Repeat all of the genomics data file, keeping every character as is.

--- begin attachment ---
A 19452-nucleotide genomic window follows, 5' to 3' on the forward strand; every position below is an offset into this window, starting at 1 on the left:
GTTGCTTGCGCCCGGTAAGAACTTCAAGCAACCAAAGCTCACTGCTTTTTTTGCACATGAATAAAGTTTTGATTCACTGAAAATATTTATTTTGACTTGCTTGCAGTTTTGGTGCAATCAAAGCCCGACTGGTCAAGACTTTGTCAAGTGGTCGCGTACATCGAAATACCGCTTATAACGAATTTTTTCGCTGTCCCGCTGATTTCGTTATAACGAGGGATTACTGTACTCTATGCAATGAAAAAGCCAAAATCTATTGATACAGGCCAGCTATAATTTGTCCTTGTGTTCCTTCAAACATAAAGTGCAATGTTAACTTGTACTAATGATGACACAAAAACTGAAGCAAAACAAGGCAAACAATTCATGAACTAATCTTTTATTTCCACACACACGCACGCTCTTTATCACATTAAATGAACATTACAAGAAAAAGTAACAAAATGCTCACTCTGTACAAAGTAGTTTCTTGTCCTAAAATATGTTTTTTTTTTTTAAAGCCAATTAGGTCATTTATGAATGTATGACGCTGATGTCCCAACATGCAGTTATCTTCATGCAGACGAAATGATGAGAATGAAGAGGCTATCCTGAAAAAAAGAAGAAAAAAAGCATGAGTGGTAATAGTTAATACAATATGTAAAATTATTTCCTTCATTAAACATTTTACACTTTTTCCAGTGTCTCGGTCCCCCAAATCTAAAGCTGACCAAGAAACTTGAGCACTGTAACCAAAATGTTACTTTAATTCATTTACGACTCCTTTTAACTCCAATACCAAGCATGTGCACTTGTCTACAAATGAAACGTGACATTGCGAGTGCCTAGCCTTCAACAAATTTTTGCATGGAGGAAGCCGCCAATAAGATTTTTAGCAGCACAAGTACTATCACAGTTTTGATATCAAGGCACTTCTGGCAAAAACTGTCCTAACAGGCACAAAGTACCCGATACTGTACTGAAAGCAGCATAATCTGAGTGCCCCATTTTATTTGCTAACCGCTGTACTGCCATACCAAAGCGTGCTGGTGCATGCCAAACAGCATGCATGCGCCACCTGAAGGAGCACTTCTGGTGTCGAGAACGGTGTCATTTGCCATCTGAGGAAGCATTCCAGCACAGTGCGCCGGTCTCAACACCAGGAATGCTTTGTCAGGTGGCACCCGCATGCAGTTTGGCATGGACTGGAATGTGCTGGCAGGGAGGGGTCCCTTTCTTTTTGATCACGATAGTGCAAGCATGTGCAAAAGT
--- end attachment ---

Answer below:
A 19452-nucleotide genomic window follows, 5' to 3' on the forward strand; every position below is an offset into this window, starting at 1 on the left:
GTTGCTTGCGCCCGGTAAGAACTTCAAGCAACCAAAGCTCACTGCTTTTTTTGCACATGAATAAAGTTTTGATTCACTGAAAATATTTATTTTGACTTGCTTGCAGTTTTGGTGCAATCAAAGCCCGACTGGTCAAGACTTTGTCAAGTGGTCGCGTACATCGAAATACCGCTTATAACGAATTTTTTCGCTGTCCCGCTGATTTCGTTATAACGAGGGATTACTGTACTCTATGCAATGAAAAAGCCAAAATCTATTGATACAGGCCAGCTATAATTTGTCCTTGTGTTCCTTCAAACATAAAGTGCAATGTTAACTTGTACTAATGATGACACAAAAACTGAAGCAAAACAAGGCAAACAATTCATGAACTAATCTTTTATTTCCACACACACGCACGCTCTTTATCACATTAAATGAACATTACAAGAAAAAGTAACAAAATGCTCACTCTGTACAAAGTAGTTTCTTGTCCTAAAATATGTTTTTTTTTTTTAAAGCCAATTAGGTCATTTATGAATGTATGACGCTGATGTCCCAACATGCAGTTATCTTCATGCAGACGAAATGATGAGAATGAAGAGGCTATCCTGAAAAAAAGAAGAAAAAAAGCATGAGTGGTAATAGTTAATACAATATGTAAAATTATTTCCTTCATTAAACATTTTACACTTTTTCCAGTGTCTCGGTCCCCCAAATCTAAAGCTGACCAAGAAACTTGAGCACTGTAACCAAAATGTTACTTTAATTCATTTACGACTCCTTTTAACTCCAATACCAAGCATGTGCACTTGTCTACAAATGAAACGTGACATTGCGAGTGCCTAGCCTTCAACAAATTTTTGCATGGAGGAAGCCGCCAATAAGATTTTTAGCAGCACAAGTACTATCACAGTTTTGATATCAAGGCACTTCTGGCAAAAACTGTCCTAACAGGCACAAAGTACCCGATACTGTACTGAAAGCAGCATAATCTGAGTGCCCCATTTTATTTGCTAACCGCTGTACTGCCATACCAAAGCGTGCTGGTGCATGCCAAACAGCATGCATGCGCCACCTGAAGGAGCACTTCTGGTGTCGAGAACGGTGTCATTTGCCATCTGAGGAAGCATTCCAGCACAGTGCGCCGGTCTCAACACCAGGAATGCTTTGTCAGGTGGCACCCGCATGCAGTTTGGCATGGACTGGAATGTGCTGGCAGGGAGGGGTCCCTTTCTTTTTGATCACGATAGTGCAAGCATGTGCAAAAGT